City makes $9 million payment to APS to help settle Beltline dispute

The city of Atlanta quietly cut a $9 million check to Atlanta Public Schools last week to help settle a long-running dispute over the Atlanta Beltline. Still, city and school leaders have yet to ink a final deal that resolves the three-year conflict.

A spokeswoman for APS confirmed that the school district received $9.1 million from the city, a down payment of sorts on the millions owed.

At issue is a 2009 agreement in which the city receives a portion of the school district’s property tax revenue to pay for the Beltline’s network of parks and trails. In exchange, it agreed to make $162 million in a series of fixed annual payments from the Beltline tax allocation district, or TAD, to APS.

But, citing the effects of the economic downturn, the city has withheld two payments to APS in recent years worth a combined $13.5 million. It owed another $7.5 million on January 1.

City and school officials say the multi-million dollar payment is evidence of their commitment to reaching a new agreement in the near future. It could also be an effort by the city to avoid being in breach of the contract.

The conflict has held up Beltline development, caused deep rifts between the city and school officials and hindered progress in other areas, including the sale of former school properties.

“We are continuing to negotiate and iron out details on a new Beltline agreement,” APS board chairman Courtney English said on Monday. “… I would say we’re on the one yard line. But, you know, there’s a long way between the one yard line and the end zone.”

English declined to give specifics about the remaining issues under negotiation, but noted that any deal would need to be approved by the Atlanta Board of Education and city council.

Atlanta City Attorney Cathy Hampton said representatives from the city, Invest Atlanta, Atlanta Beltline Inc. and APS hope to reach a settlement “very soon.”

“Ending the dispute will benefit APS students and all of Atlanta’s citizens. The $9 million payment demonstrates our commitment to finalizing a resolution as quickly as possible,” Hampton said in a statement.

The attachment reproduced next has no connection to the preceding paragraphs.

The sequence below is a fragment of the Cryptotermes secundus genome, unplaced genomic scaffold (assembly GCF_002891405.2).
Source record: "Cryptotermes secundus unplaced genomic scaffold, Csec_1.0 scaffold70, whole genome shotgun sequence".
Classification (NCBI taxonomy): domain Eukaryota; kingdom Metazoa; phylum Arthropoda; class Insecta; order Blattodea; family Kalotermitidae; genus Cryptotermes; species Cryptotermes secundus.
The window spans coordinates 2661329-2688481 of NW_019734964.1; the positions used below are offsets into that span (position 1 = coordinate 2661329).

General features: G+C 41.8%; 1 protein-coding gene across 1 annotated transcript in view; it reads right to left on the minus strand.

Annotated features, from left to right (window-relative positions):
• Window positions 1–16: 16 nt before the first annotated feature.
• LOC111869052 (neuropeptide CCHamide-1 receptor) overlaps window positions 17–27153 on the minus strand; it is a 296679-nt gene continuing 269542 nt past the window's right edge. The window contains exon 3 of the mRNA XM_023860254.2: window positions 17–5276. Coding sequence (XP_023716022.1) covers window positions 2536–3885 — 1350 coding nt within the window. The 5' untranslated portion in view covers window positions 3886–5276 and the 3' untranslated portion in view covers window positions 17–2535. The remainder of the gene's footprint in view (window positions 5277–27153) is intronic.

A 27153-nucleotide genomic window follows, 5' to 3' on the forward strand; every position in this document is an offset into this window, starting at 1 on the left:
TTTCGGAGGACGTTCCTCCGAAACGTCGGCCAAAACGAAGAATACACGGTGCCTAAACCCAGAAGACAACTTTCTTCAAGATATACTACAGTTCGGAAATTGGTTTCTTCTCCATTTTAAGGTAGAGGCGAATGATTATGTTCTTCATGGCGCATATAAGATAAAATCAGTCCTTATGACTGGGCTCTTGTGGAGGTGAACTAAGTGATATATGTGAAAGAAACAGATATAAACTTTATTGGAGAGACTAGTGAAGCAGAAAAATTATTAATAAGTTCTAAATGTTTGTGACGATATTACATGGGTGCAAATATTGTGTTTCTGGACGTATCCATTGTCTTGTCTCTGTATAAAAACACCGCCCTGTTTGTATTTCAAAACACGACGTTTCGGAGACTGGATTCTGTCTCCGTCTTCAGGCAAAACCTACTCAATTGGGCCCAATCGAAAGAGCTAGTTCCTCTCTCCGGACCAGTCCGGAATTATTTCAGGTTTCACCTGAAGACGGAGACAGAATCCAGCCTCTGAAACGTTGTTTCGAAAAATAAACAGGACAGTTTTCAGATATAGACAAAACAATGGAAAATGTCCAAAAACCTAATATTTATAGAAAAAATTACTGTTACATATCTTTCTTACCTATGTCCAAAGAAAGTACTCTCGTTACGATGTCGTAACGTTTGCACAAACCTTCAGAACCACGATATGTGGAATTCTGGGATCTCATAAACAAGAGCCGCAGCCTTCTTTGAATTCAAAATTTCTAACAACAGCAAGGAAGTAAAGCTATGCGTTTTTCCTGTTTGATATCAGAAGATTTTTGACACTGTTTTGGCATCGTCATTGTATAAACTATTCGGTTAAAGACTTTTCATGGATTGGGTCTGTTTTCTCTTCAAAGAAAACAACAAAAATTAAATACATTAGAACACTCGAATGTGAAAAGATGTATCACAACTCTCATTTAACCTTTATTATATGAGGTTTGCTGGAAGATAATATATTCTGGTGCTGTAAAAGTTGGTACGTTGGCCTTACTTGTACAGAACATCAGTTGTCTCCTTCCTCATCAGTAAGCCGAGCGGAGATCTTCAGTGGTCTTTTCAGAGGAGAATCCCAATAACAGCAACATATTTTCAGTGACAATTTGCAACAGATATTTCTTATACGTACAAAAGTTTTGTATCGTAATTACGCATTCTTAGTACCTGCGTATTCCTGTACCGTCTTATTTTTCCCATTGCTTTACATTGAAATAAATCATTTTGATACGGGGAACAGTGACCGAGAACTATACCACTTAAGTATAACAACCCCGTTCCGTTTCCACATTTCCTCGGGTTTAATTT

It’s unclear how the city is funding the $9 million payment. The Atlanta City Council previously authorized $4 million to help settle the dispute; it is unclear whether that money was included in the $9 million payment. Mayor Kasim Reed’s office did not immediately respond on Monday to questions about the source of the money.

City leaders have said they’ve withheld previous payments because it would effectively halt the Beltline’s development. About a third of the Beltline’s annual budget comes from the TAD.

The city was nearly a year late in paying the $1.95 million it owed in 2013, before skipping the next two payments worth $6.75 million each.

If the city had failed to make the latest payment — the $7.5 million owed on January 1 — it risked being in material breach of the $15 million debt thresh-hold outlined in the contract. Reed has noted, however, the same contract gives Atlanta four years to settle that debt.

The conflict has led to very public spats between Reed and a host of other officials, including English, APS Superintendent Meria Carstarphen, former APS Superintendent Erroll Davis and even Atlanta City Council President Ceasar Mitchell.

In 2014, Reed criticized Davis after the former school leader suggested the possibility of legal action, saying “Nobody’s going to negotiate at the end of a gun. So, if you’re going to take hostages, you’d better be ready to shoot the hostages.”

And early last year, Reed said Carstarphen “doesn’t know what she’s talking about” in her request for the city to release deeds to school property. Reed said at the time that the city didn’t need to turn over the deeds, which had become part of the Beltline negotiations.

The dispute has also harmed the Beltline’s ability to continue to develop its 22-mile loop of parks, trails and transit.

Paul Morris, the Beltline’s CEO, told his board members last May that the conflict has “made it virtually, physically and legally impossible for us to get loans, to sell bonds, to interact with investors and go to our banks with opportunities.”

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